There are preparations to make before beginning to sample a monitoring well.

Sampling a monitoring well for a ground water investigation. Photo courtesy of U.S. Army Corps of Engineers.
In order for a water sample to be representative of the formation, the monitoring well must be properly purged prior to collecting the sample. If the well is purged too harshly, the sample may be turbid, and the sample will contain colloidal and clay size particles that will influence both volatile and metal concentrations and, therefore, not be representative of the formation. Pumping large volumes of water quickly with submersible pumps or bailing the well near dry may cause turbulence outside of the well screen and disturb sediments in the bottom of the well.

If the well is purged by pumping from the screen or at the water level in the casing, water in the casing column will not be removed. Care should be taken not to sample this stagnant water. The standing water above the well screen should be removed by bailing or by pumping from the top of the water surface so that water is displaced upwards from the screen to the water table.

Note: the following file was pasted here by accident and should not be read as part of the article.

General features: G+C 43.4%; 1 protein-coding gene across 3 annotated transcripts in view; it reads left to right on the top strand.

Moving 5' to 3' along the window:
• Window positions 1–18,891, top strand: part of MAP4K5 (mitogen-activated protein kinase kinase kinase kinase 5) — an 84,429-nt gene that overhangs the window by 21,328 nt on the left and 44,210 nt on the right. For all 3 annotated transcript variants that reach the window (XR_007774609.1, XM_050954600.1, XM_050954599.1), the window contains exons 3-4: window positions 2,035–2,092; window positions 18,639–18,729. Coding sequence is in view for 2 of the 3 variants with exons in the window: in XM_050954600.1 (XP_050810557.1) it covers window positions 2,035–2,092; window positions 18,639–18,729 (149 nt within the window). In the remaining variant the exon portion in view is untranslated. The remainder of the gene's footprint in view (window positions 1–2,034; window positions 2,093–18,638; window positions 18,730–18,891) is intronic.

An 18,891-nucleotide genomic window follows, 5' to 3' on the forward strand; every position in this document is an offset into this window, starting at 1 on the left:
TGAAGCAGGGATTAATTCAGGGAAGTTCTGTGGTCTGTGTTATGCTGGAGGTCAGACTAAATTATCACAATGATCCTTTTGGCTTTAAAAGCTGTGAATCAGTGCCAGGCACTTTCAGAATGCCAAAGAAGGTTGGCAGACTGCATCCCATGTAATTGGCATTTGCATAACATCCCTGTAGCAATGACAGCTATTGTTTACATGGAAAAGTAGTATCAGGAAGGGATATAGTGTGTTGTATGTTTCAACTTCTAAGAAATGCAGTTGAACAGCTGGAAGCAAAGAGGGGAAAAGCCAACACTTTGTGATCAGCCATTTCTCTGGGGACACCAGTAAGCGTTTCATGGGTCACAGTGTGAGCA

If pumping is an acceptable method for sample collection, then the pump (or intake tube) should be placed just below the top of the screen. Pumping should continue until the field water quality parameters stabilize.

The parameters often used to determine if the water sample is representative of the formation water include temperature, pH, specific conductance, turbidity and dissolved oxygen. Generally, the water sample is considered to be at equilibrium if the measurements have not changed significantly (5%) over the last well volume or 10 minutes of purging.

Considering the fact that ground water generally moves very slowly (usually less than a foot per day), ground water samples generally should not vary greatly between sampling events. The goal of collecting ground water samples should be to remove all of the factors affecting the quality of the sample. Using the same personnel, sampling equipment and methods will help to provide sample collection consistency, which will produce data that can be used to monitor true changes in ground water.